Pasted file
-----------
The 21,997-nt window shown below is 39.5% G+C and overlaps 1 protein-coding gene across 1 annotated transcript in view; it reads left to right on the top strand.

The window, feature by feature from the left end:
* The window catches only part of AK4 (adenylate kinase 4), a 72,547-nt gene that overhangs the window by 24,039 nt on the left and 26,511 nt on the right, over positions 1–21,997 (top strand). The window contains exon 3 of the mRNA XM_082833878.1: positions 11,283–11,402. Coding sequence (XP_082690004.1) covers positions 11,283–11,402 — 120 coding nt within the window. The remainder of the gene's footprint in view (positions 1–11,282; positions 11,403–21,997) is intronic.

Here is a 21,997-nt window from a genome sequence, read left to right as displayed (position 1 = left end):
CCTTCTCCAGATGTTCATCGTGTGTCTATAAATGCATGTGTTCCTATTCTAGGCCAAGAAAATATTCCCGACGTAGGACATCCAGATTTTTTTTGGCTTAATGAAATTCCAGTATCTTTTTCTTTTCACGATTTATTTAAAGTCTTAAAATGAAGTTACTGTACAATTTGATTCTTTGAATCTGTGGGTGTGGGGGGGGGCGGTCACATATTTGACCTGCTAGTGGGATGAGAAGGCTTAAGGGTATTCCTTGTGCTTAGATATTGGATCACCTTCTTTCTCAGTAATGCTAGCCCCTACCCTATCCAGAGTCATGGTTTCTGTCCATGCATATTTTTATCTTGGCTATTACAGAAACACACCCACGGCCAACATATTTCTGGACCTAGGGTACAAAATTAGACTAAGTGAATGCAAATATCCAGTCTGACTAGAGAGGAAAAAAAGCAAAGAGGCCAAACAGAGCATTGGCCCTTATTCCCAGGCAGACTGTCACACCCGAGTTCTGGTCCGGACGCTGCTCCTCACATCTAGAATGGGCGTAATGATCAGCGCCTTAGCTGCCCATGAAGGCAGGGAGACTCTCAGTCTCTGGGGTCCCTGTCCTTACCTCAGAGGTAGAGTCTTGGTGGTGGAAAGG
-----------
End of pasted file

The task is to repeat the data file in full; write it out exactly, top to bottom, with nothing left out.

The 21,997-nt window shown below is 39.5% G+C and overlaps 1 protein-coding gene across 1 annotated transcript in view; it reads left to right on the top strand.

The window, feature by feature from the left end:
* The window catches only part of AK4 (adenylate kinase 4), a 72,547-nt gene that overhangs the window by 24,039 nt on the left and 26,511 nt on the right, over positions 1–21,997 (top strand). The window contains exon 3 of the mRNA XM_082833878.1: positions 11,283–11,402. Coding sequence (XP_082690004.1) covers positions 11,283–11,402 — 120 coding nt within the window. The remainder of the gene's footprint in view (positions 1–11,282; positions 11,403–21,997) is intronic.

Here is a 21,997-nt window from a genome sequence, read left to right as displayed (position 1 = left end):
CCTTCTCCAGATGTTCATCGTGTGTCTATAAATGCATGTGTTCCTATTCTAGGCCAAGAAAATATTCCCGACGTAGGACATCCAGATTTTTTTTGGCTTAATGAAATTCCAGTATCTTTTTCTTTTCACGATTTATTTAAAGTCTTAAAATGAAGTTACTGTACAATTTGATTCTTTGAATCTGTGGGTGTGGGGGGGGGCGGTCACATATTTGACCTGCTAGTGGGATGAGAAGGCTTAAGGGTATTCCTTGTGCTTAGATATTGGATCACCTTCTTTCTCAGTAATGCTAGCCCCTACCCTATCCAGAGTCATGGTTTCTGTCCATGCATATTTTTATCTTGGCTATTACAGAAACACACCCACGGCCAACATATTTCTGGACCTAGGGTACAAAATTAGACTAAGTGAATGCAAATATCCAGTCTGACTAGAGAGGAAAAAAAGCAAAGAGGCCAAACAGAGCATTGGCCCTTATTCCCAGGCAGACTGTCACACCCGAGTTCTGGTCCGGACGCTGCTCCTCACATCTAGAATGGGCGTAATGATCAGCGCCTTAGCTGCCCATGAAGGCAGGGAGACTCTCAGTCTCTGGGGTCCCTGTCCTTACCTCAGAGGTAGAGTCTTGGTGGTGGAAAGG